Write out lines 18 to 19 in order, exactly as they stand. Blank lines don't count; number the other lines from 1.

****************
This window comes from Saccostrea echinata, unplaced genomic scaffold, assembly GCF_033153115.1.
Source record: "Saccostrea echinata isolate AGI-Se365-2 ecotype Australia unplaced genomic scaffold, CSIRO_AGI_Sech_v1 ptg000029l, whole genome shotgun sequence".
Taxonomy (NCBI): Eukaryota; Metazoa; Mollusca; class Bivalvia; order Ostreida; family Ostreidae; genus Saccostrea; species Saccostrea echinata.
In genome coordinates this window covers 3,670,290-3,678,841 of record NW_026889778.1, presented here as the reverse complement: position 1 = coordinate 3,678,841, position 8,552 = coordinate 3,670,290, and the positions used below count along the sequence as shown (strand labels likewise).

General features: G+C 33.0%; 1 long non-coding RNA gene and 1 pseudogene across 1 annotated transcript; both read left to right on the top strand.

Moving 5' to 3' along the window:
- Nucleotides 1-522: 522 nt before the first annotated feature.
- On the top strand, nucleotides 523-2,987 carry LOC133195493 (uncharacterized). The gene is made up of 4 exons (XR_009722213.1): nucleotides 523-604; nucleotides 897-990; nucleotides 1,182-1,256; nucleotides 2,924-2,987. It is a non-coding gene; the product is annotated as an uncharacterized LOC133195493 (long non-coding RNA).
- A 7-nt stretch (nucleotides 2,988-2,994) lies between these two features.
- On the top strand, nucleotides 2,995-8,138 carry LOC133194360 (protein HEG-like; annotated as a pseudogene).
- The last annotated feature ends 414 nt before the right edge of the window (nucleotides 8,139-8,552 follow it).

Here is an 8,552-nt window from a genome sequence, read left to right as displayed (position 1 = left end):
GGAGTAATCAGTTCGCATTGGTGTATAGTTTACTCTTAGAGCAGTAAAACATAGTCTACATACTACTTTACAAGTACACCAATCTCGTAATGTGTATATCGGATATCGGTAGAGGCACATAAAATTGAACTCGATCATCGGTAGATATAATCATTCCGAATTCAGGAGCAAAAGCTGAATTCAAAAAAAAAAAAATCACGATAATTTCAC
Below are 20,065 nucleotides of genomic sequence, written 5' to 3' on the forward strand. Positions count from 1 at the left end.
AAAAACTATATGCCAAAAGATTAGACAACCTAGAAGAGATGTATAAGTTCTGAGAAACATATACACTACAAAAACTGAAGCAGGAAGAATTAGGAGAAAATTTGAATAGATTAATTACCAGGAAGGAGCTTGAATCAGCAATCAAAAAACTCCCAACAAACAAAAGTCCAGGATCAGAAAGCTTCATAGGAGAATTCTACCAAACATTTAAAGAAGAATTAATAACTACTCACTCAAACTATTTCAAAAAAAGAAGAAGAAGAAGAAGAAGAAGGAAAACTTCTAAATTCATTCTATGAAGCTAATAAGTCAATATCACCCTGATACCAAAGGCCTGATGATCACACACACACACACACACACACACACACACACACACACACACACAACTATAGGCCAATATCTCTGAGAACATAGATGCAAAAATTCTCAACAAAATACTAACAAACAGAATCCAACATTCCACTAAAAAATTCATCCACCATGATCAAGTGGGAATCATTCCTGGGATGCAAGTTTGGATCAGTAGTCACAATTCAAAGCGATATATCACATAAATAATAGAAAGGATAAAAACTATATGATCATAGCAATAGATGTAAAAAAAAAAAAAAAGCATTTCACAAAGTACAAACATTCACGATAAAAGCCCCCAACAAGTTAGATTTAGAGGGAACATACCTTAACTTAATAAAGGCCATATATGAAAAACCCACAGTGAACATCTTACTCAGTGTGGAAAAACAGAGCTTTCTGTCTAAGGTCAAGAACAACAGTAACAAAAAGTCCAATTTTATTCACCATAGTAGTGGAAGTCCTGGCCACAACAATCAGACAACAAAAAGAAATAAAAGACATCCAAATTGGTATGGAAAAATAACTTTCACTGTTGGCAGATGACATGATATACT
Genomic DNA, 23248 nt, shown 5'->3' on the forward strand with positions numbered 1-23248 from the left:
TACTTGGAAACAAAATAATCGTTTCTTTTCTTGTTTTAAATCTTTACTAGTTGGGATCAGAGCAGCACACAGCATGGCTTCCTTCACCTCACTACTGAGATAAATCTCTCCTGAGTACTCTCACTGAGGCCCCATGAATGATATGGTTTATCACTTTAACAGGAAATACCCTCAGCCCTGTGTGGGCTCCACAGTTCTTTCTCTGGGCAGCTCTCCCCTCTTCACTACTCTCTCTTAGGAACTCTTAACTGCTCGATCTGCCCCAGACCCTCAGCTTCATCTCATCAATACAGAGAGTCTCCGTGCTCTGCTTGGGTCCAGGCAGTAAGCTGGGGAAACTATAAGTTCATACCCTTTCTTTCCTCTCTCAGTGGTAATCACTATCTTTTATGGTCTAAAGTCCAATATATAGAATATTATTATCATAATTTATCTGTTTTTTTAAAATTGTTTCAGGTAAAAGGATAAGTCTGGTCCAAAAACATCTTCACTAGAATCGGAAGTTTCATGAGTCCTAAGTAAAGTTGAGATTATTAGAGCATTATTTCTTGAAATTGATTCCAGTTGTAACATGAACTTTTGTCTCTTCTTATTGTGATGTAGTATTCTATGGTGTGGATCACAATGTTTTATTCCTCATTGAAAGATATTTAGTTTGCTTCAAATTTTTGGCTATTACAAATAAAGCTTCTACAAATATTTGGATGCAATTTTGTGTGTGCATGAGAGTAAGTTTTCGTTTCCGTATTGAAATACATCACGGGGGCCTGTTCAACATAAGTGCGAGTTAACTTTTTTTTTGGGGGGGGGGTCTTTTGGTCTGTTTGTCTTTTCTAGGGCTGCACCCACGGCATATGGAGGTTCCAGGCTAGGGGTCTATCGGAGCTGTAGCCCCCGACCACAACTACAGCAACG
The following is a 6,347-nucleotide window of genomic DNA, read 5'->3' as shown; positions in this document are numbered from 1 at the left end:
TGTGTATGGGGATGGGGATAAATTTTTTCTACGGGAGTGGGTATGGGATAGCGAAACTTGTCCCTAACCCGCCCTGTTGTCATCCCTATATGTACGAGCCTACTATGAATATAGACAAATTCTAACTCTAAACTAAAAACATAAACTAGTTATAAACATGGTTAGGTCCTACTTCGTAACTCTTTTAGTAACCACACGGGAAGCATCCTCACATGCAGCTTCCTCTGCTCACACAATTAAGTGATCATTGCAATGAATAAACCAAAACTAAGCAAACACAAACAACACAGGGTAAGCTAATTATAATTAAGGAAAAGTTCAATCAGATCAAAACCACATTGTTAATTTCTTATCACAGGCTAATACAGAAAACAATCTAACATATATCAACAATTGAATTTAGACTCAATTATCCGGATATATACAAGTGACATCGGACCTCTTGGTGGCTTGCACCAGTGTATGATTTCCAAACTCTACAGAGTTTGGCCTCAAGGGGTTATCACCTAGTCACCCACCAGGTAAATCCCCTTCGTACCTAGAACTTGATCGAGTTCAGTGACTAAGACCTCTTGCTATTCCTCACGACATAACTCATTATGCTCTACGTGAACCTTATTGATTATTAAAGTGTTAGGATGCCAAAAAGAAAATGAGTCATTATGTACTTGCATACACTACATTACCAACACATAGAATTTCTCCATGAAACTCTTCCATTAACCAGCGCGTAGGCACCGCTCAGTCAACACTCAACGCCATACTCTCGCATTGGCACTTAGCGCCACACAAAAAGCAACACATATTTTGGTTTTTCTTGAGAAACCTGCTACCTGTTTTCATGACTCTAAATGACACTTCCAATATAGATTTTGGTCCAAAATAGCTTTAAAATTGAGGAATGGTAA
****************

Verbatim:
The following is a 6,347-nucleotide window of genomic DNA, read 5'->3' as shown; positions in this document are numbered from 1 at the left end:
TGTGTATGGGGATGGGGATAAATTTTTTCTACGGGAGTGGGTATGGGATAGCGAAACTTGTCCCTAACCCGCCCTGTTGTCATCCCTATATGTACGAGCCTACTATGAATATAGACAAATTCTAACTCTAAACTAAAAACATAAACTAGTTATAAACATGGTTAGGTCCTACTTCGTAACTCTTTTAGTAACCACACGGGAAGCATCCTCACATGCAGCTTCCTCTGCTCACACAATTAAGTGATCATTGCAATGAATAAACCAAAACTAAGCAAACACAAACAACACAGGGTAAGCTAATTATAATTAAGGAAAAGTTCAATCAGATCAAAACCACATTGTTAATTTCTTATCACAGGCTAATACAGAAAACAATCTAACATATATCAACAATTGAATTTAGACTCAATTATCCGGATATATACAAGTGACATCGGACCTCTTGGTGGCTTGCACCAGTGTATGATTTCCAAACTCTACAGAGTTTGGCCTCAAGGGGTTATCACCTAGTCACCCACCAGGTAAATCCCCTTCGTACCTAGAACTTGATCGAGTTCAGTGACTAAGACCTCTTGCTATTCCTCACGACATAACTCATTATGCTCTACGTGAACCTTATTGATTATTAAAGTGTTAGGATGCCAAAAAGAAAATGAGTCATTATGTACTTGCATACACTACATTACCAACACATAGAATTTCTCCATGAAACTCTTCCATTAACCAGCGCGTAGGCACCGCTCAGTCAACACTCAACGCCATACTCTCGCATTGGCACTTAGCGCCACACAAAAAGCAACACATATTTTGGTTTTTCTTGAGAAACCTGCTACCTGTTTTCATGACTCTAAATGACACTTCCAATATAGATTTTGGTCCAAAATAGCTTTAAAATTGAGGAATGGTAA